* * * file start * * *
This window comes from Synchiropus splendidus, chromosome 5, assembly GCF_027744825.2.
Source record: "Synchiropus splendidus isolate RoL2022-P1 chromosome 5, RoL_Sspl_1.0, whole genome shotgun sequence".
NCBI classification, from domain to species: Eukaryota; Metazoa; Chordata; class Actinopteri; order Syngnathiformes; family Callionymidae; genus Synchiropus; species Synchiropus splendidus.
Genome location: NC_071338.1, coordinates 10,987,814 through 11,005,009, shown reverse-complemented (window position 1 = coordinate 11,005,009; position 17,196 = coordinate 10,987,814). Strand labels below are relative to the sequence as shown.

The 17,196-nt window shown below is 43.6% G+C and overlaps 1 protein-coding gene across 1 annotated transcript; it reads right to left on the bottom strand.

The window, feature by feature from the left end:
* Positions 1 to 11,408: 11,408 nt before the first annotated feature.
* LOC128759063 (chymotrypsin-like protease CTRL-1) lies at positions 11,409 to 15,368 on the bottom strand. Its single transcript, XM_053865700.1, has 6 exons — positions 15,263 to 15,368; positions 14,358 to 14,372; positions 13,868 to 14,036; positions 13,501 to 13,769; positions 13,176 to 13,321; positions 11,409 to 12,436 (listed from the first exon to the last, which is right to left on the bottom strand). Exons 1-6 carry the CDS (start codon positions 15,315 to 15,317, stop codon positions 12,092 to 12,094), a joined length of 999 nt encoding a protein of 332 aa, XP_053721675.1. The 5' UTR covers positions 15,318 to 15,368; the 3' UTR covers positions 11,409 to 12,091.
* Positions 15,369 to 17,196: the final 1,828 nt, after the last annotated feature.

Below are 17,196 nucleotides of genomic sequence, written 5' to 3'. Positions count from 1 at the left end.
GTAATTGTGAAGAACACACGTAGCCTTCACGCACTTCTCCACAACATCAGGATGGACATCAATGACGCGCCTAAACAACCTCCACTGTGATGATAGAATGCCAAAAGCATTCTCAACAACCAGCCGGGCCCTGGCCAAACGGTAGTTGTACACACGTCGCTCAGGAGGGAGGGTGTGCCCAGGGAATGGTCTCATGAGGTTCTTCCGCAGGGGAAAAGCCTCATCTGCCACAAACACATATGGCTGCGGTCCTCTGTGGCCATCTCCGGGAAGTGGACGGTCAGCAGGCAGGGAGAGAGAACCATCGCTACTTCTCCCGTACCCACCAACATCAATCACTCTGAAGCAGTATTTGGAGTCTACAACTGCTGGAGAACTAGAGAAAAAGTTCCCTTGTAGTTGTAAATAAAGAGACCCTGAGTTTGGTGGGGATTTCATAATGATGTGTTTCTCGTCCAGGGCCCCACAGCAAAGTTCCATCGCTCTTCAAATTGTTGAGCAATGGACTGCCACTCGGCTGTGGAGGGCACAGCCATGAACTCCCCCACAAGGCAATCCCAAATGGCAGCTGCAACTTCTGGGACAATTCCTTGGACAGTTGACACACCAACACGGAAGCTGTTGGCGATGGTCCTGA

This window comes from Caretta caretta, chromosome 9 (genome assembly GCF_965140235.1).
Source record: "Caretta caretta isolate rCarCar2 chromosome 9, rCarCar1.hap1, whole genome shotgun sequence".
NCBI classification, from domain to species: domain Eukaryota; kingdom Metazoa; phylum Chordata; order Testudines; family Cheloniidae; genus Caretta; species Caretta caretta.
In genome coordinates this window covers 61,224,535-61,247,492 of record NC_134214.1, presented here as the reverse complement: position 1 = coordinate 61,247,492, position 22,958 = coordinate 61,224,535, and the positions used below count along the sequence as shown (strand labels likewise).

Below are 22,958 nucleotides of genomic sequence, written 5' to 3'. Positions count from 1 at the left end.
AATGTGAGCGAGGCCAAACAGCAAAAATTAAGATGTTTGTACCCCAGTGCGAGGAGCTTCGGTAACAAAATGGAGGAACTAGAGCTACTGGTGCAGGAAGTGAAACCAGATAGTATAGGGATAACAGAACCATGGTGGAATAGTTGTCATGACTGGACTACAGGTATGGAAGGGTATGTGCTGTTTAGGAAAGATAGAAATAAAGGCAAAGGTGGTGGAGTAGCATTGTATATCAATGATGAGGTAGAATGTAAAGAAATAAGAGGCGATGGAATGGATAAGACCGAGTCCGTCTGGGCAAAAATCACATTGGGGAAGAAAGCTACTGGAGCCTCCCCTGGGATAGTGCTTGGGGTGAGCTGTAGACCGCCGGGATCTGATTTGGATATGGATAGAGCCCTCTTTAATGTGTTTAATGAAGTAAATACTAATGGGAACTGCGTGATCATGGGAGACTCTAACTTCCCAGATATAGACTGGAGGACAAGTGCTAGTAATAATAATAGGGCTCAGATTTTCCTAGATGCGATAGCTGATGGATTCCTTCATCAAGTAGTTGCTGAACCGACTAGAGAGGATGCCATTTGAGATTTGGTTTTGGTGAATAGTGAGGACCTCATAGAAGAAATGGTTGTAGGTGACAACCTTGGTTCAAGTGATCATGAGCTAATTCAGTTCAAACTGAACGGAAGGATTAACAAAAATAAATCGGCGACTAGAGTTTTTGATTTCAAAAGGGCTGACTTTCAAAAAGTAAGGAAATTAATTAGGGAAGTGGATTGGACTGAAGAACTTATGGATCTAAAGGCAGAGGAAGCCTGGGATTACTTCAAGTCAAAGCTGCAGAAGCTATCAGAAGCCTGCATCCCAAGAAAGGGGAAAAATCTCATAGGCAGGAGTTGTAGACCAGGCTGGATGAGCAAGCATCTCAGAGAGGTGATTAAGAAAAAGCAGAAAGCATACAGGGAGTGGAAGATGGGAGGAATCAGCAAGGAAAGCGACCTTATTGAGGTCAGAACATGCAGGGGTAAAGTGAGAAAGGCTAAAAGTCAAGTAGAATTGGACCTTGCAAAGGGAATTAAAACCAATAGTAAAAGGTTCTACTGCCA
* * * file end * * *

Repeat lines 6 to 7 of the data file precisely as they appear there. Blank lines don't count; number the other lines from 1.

The window, feature by feature from the left end:
* Positions 1 to 11,408: 11,408 nt before the first annotated feature.